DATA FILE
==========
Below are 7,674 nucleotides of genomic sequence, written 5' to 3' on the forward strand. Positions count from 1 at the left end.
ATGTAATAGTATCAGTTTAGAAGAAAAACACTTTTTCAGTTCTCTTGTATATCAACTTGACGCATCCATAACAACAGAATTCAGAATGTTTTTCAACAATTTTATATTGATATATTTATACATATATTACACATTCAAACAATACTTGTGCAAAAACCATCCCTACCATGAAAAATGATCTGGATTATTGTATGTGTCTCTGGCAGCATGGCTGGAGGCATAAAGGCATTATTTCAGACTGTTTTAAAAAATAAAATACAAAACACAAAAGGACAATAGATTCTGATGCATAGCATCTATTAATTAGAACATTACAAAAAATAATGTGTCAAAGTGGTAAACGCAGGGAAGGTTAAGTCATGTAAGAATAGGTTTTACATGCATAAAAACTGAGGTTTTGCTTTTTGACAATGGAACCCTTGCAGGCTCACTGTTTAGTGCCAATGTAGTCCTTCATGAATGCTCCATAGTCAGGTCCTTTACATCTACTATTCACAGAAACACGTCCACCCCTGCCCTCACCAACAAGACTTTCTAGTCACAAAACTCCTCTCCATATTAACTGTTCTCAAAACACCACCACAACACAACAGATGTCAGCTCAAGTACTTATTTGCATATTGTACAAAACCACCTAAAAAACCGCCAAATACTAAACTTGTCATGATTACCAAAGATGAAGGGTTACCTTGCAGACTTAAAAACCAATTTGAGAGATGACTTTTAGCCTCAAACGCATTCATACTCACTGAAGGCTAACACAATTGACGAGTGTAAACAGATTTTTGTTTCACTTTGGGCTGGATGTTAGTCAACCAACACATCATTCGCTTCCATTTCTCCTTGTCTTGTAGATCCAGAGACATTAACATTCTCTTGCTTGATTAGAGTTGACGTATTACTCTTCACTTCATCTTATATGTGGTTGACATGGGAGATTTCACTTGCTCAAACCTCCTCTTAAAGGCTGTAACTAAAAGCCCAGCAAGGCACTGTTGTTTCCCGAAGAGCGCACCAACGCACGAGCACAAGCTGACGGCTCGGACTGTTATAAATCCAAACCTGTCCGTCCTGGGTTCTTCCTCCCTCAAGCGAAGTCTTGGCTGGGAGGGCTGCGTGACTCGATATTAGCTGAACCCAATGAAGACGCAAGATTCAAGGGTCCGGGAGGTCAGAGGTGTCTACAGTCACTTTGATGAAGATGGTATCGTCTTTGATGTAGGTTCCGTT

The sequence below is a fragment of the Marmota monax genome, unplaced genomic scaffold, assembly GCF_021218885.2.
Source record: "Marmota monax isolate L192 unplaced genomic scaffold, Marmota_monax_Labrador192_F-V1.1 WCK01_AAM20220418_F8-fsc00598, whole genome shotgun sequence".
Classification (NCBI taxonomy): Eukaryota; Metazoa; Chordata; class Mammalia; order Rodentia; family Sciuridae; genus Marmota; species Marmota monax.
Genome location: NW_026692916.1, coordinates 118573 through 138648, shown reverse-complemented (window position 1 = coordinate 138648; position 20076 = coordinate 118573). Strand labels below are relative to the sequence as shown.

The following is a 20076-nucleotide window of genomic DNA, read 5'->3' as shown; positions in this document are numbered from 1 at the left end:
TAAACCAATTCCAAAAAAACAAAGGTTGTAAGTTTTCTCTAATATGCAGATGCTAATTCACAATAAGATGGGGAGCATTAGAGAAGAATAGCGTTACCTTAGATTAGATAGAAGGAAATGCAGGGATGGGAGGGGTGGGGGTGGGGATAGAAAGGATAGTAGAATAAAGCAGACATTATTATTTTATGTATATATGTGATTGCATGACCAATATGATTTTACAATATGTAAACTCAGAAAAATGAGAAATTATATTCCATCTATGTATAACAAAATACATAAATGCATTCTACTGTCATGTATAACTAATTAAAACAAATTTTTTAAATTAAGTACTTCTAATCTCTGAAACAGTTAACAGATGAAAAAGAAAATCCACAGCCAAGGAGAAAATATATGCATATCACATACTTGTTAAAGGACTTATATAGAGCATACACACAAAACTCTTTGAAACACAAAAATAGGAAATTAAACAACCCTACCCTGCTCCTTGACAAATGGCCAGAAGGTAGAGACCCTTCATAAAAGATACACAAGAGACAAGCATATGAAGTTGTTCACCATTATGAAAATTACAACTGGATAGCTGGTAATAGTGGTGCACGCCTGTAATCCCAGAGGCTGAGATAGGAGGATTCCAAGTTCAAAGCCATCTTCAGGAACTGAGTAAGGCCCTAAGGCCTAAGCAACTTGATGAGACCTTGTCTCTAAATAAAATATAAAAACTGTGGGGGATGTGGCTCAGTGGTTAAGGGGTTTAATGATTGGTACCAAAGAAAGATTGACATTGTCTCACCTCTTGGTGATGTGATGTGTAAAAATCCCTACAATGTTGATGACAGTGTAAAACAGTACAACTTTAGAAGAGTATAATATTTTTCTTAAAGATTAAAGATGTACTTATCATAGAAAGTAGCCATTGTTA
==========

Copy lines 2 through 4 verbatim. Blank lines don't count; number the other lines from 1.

ATGTAATAGTATCAGTTTAGAAGAAAAACACTTTTTCAGTTCTCTTGTATATCAACTTGACGCATCCATAACAACAGAATTCAGAATGTTTTTCAACAATTTTATATTGATATATTTATACATATATTACACATTCAAACAATACTTGTGCAAAAACCATCCCTACCATGAAAAATGATCTGGATTATTGTATGTGTCTCTGGCAGCATGGCTGGAGGCATAAAGGCATTATTTCAGACTGTTTTAAAAAATAAAATACAAAACACAAAAGGACAATAGATTCTGATGCATAGCATCTATTAATTAGAACATTACAAAAAATAATGTGTCAAAGTGGTAAACGCAGGGAAGGTTAAGTCATGTAAGAATAGGTTTTACATGCATAAAAACTGAGGTTTTGCTTTTTGACAATGGAACCCTTGCAGGCTCACTGTTTAGTGCCAATGTAGTCCTTCATGAATGCTCCATAGTCAGGTCCTTTACATCTACTATTCACAGAAACACGTCCACCCCTGCCCTCACCAACAAGACTTTCTAGTCACAAAACTCCTCTCCATATTAACTGTTCTCAAAACACCACCACAACACAACAGATGTCAGCTCAAGTACTTATTTGCATATTGTACAAAACCACCTAAAAAACCGCCAAATACTAAACTTGTCATGATTACCAAAGATGAAGGGTTACCTTGCAGACTTAAAAACCAATTTGAGAGATGACTTTTAGCCTCAAACGCATTCATACTCACTGAAGGCTAACACAATTGACGAGTGTAAACAGATTTTTGTTTCACTTTGGGCTGGATGTTAGTCAACCAACACATCATTCGCTTCCATTTCTCCTTGTCTTGTAGATCCAGAGACATTAACATTCTCTTGCTTGATTAGAGTTGACGTATTACTCTTCACTTCATCTTATATGTGGTTGACATGGGAGATTTCACTTGCTCAAACCTCCTCTTAAAGGCTGTAACTAAAAGCCCAGCAAGGCACTGTTGTTTCCCGAAGAGCGCACCAACGCACGAGCACAAGCTGACGGCTCGGACTGTTATAAATCCAAACCTGTCCGTCCTGGGTTCTTCCTCCCTCAAGCGAAGTCTTGGCTGGGAGGGCTGCGTGACTCGATATTAGCTGAACCCAATGAAGACGCAAGATTCAAGGGTCCGGGAGGTCAGAGGTGTCTACAGTCACTTTGATGAAGATGGTATCGTCTTTGATGTAGGTTCCGTT

The sequence below is a fragment of the Marmota monax genome, unplaced genomic scaffold, assembly GCF_021218885.2.
Source record: "Marmota monax isolate L192 unplaced genomic scaffold, Marmota_monax_Labrador192_F-V1.1 WCK01_AAM20220418_F8-fsc00598, whole genome shotgun sequence".